How Does Collaborative Divorce Work?

How Does Collaborative Divorce Work?

The prospect of divorce fills many people with anxiety, even when they know that a divorce is 100% what they want. This is because the popular view of divorce is one that is filled with contention and animosity. Every day we hear stories about divorces that drag on for years or situations where the couple fights tooth and nail over everything. Deciding to divorce is hard enough, but it can be overwhelming and scary when you think this is the only option.

However, not every divorce is filled with animosity, and not every divorce involves intense fighting for months on end. There is another option: collaborative divorce.

What Is Collaborative Divorce?

Collaborative divorce is a divorce methodology that focuses on working together with your spouse (with the help and guidance of your attorneys) to resolve your divorce with as little friction as possible. Following the collaborative law method, you and your spouse may also utilize the advice of related professionals when reaching a settlement, such as financial advisers, child psychologists, and more.

When going through a collaborative divorce, the couple still must come to agreements regarding:

  • Alimony or spousal support
  • Child custody
  • Child support
  • Property division
  • Debt division

Differences Between Collaborative and Traditional Divorce Methods

One of the major differences between a collaborative divorce and a traditional divorce is that couples who go the collaborative route typically must sign a contract at the start of the process. In this contract, they agree to be transparent throughout the divorce process, attesting to their commitment to the collaborative process. They must then adhere to this collaborative divorce agreement throughout their divorce case.

With a collaborative divorce, both parties are committed to avoiding litigation. Central to this is their dedication to working out their divorce settlement without intervention from the courts. When a divorce case has to go to court, the couple loses the ability to make their own decisions, and the court will settle the contested matters for them. The collaborative method is attractive to many divorcing parties as it allows them to retain the most control over their settlement.

Mediation Is Not the Same as a Collaborative Divorce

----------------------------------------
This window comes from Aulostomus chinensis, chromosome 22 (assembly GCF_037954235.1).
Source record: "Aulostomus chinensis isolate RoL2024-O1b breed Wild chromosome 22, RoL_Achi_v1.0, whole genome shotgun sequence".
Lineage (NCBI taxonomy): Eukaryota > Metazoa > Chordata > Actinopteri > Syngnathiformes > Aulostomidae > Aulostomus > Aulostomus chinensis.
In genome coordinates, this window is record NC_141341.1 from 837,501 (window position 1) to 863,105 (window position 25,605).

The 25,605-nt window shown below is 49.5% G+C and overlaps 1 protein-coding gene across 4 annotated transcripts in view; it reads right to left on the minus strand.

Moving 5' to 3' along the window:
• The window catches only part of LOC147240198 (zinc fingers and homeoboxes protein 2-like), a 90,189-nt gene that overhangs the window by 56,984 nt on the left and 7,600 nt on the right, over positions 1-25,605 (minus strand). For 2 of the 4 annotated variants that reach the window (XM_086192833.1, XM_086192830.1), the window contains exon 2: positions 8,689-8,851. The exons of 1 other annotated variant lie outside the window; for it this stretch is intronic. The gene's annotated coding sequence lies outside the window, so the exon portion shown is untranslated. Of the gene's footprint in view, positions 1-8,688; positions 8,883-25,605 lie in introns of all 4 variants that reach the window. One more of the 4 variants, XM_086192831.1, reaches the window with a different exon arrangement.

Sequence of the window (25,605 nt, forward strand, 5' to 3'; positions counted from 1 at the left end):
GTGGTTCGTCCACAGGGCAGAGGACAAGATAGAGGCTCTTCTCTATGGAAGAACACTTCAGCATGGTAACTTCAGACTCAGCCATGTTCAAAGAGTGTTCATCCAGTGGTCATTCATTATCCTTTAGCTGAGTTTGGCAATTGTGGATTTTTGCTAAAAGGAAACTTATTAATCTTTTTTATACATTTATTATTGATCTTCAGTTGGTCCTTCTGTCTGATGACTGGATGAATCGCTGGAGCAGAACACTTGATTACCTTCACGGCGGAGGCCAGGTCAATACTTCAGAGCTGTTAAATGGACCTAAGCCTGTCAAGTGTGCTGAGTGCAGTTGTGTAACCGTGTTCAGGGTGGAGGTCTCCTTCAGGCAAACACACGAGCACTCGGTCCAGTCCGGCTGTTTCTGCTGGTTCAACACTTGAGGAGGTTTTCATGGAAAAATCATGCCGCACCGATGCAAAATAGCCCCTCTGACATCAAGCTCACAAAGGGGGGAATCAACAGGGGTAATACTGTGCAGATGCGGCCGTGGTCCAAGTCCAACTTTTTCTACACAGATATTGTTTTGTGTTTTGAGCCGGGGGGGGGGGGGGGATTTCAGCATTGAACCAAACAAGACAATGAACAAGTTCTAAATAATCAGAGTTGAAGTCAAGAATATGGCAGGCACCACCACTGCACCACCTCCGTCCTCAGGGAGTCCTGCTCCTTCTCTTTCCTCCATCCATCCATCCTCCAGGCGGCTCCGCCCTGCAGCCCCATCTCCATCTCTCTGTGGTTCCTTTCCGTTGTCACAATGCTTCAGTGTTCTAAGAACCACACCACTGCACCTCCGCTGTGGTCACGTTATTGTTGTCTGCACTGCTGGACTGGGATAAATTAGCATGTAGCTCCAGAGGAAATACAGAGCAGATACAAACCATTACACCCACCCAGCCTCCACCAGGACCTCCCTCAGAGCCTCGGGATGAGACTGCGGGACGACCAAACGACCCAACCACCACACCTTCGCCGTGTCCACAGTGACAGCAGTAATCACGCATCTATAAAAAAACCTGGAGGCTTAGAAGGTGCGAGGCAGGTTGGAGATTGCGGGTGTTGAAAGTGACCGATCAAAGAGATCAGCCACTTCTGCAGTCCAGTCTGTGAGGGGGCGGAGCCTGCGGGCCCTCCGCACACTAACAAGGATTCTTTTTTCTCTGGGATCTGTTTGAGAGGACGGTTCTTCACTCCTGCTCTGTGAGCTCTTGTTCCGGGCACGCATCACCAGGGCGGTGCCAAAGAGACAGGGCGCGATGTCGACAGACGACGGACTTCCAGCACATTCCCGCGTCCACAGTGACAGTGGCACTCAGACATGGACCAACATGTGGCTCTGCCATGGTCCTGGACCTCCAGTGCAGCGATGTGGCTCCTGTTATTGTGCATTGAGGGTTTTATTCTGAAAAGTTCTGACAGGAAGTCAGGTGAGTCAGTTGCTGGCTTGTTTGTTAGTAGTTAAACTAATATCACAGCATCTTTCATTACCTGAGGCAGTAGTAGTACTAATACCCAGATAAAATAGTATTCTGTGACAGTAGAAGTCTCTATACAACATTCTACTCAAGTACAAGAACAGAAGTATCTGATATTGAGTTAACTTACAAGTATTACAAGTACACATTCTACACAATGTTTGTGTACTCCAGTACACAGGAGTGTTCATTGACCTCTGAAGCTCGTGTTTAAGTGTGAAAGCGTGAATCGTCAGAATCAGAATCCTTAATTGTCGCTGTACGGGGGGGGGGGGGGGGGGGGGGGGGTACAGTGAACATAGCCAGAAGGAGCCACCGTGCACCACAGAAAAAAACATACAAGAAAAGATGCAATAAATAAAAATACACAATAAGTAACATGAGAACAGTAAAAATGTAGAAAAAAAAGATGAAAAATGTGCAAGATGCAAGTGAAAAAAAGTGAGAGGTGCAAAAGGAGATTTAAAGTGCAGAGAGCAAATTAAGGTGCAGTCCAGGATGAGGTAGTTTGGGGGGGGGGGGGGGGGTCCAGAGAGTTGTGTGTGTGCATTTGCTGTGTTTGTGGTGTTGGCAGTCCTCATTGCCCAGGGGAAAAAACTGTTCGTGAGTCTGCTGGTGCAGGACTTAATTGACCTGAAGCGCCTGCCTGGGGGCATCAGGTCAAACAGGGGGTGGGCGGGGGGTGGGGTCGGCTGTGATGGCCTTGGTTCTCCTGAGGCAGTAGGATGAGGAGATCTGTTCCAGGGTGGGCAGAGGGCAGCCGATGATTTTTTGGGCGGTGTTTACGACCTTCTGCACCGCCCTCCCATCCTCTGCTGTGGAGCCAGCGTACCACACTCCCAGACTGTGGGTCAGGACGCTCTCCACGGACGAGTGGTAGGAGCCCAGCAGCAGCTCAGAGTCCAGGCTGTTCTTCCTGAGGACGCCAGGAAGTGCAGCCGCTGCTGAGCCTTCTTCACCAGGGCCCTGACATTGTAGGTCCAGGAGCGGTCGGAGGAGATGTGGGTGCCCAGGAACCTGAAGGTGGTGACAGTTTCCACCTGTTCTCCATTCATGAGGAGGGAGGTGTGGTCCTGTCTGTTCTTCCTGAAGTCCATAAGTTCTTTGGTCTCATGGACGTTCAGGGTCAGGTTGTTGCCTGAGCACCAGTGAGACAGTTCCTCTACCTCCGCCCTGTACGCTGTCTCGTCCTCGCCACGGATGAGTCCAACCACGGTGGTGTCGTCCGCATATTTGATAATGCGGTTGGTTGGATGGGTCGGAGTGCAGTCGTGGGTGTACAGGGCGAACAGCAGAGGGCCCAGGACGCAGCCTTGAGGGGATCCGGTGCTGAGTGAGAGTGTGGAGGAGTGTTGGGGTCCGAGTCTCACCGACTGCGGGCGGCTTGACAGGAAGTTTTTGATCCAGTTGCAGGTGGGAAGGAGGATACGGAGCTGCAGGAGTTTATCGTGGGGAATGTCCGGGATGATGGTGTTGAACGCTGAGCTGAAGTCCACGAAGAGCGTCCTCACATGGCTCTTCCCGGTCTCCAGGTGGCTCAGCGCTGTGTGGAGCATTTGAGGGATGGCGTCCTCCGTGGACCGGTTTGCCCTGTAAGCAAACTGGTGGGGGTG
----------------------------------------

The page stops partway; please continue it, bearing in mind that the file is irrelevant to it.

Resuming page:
While mediation is a method that may be used in a collaborative divorce, it is not the same thing as a collaborative divorce. Collaborative divorce is a methodology that informs your entire divorce process, whereas mediation is only one tool. Furthermore, while mediation does provide space for a couple to work through their divorce issues with the help of a professional mediator, mediation does not typically involve the use of other related professionals, like financial planners, medical professionals, and therapists.

When Collaborative Divorce Fails

Is collaborative divorce ever a bad idea? The answer is yes, sometimes. While there are many benefits to taking the collaborative law approach, it does not work for all families. In cases where you and your former partner struggle to communicate or in cases where there are instances of domestic violence, attempting a collaborative divorce is likely to be counterproductive, if not impossible.

Can You Get a Collaborative Divorce in Florida?

Yes, you can get a collaborative divorce in Florida. In fact, collaborative divorce is gaining in popularity as more and more people see the benefits of the methodology. As mentioned above, collaborative divorce methods are more involved than simple mediation or traditional divorce. Therefore, it is important that you work with a law firm and attorneys familiar and experienced in collaborative law.

If you think that collaborative divorce is right for you, reach out to Beaulieu-Fawcett | Newell Law Group, P.A. for guidance.

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